As the global food crisis intensifies, military delegates from Ukraine, Russia, and Turkey will meet with United Nations officials in Istanbul on Wednesday to negotiate a potential compromise to restart safe shipments of Ukraine grain from the strategic Black Sea port of Odesa.

The meeting was announced on Tuesday by Turkish Defense Minister Hulusi Akar. Turkey has been collaborating with the United Nations to reach an agreement after Russia’s invasion of Ukraine on February 24 raised worldwide prices for cereals, cooking oils, gasoline, and fertilizer.

According to diplomats, aspects of the proposal being considered include Ukrainian boats escorting grain ships in and out of mined port waters; Russia agreeing to a ceasefire while cargo move; and Turkey inspecting ships to satisfy Russian worries of weapons smuggling, which is endorsed by the UN.

“We are working hard indeed but there is still a way to go,” United Nations Secretary-General Antonio Guterres told reporters on Tuesday. “Many people are talking about it. We prefer to try and do it.”

Ukraine and Russia are major worldwide wheat suppliers, with Russia being a major fertilizer exporter and Ukraine a substantial maize and sunflower oil producer.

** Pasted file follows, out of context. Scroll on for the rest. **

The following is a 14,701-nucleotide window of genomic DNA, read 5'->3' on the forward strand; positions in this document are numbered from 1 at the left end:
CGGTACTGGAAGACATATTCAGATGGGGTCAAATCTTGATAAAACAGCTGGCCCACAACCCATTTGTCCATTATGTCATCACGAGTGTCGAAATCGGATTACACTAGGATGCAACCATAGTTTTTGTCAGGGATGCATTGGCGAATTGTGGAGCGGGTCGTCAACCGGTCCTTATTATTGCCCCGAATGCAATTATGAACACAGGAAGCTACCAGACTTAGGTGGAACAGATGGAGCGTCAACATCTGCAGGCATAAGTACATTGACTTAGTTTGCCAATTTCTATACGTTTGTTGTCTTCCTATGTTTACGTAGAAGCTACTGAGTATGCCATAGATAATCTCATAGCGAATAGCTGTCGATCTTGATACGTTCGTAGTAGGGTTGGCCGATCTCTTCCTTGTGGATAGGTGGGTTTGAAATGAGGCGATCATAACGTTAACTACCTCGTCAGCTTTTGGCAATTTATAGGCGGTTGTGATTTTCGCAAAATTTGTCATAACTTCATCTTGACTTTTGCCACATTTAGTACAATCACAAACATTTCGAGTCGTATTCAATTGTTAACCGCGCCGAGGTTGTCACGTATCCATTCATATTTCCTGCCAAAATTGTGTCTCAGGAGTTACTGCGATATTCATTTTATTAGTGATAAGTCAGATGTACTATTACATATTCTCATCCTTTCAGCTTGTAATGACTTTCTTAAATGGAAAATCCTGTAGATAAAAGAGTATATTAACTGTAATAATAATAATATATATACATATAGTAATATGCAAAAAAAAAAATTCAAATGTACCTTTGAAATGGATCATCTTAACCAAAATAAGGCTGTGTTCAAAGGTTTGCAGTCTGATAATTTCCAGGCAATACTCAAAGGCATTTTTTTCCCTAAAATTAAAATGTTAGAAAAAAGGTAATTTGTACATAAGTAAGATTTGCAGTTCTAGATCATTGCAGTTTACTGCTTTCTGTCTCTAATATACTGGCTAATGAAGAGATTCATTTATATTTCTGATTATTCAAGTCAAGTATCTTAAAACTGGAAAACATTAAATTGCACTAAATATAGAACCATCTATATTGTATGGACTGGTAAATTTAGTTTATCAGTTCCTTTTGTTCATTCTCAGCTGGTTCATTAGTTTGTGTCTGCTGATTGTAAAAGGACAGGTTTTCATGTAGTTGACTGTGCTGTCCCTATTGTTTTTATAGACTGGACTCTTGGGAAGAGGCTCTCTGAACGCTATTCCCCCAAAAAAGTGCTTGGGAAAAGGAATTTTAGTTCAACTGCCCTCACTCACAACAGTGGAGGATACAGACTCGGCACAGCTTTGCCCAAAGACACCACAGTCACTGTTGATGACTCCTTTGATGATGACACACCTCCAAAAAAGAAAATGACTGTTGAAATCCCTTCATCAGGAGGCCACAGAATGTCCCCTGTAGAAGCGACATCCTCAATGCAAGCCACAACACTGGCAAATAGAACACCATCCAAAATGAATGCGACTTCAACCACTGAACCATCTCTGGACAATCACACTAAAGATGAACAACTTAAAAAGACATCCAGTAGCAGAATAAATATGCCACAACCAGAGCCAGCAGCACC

Russia’s invasion and naval blockade of Ukraine has halted shipments, stranding dozens of ships and trapping more than 20 million tonnes of grain in Odesa silos.

The next crop is also jeopardized since Ukraine is running out of storage space as a result of the export ban.

Even if an agreement is reached to restore Ukrainian exports, officials believe ships and insurance firms would need guarantees before resuming commerce due to the hazards of transiting mined waterways. Ukraine is concerned that demining its ports would make it significantly more exposed to Russian Black Sea attacks.

Ukraine’s foreign ministry emphasized the significance of the United Nations in the discussions on Tuesday, as well as the necessity for “a solution that will guarantee the security of the southern regions of our country,” spokeswoman Oleg Nikolenko told Reuters.

Last month, Russia’s UN Ambassador Vassily Nebenzia said that Moscow can “provide safe passage” for food supplies to Ukraine, but that Moscow is not responsible for building the corridors. 

The UN is also seeking to assist Russian food and fertilizer shipments, which Moscow claims are being hampered by Western sanctions.

The US maintains Russian grain and fertilizer are not sanctioned and has issued shipping firms and importing nations formal guarantees.

Source: Reuters

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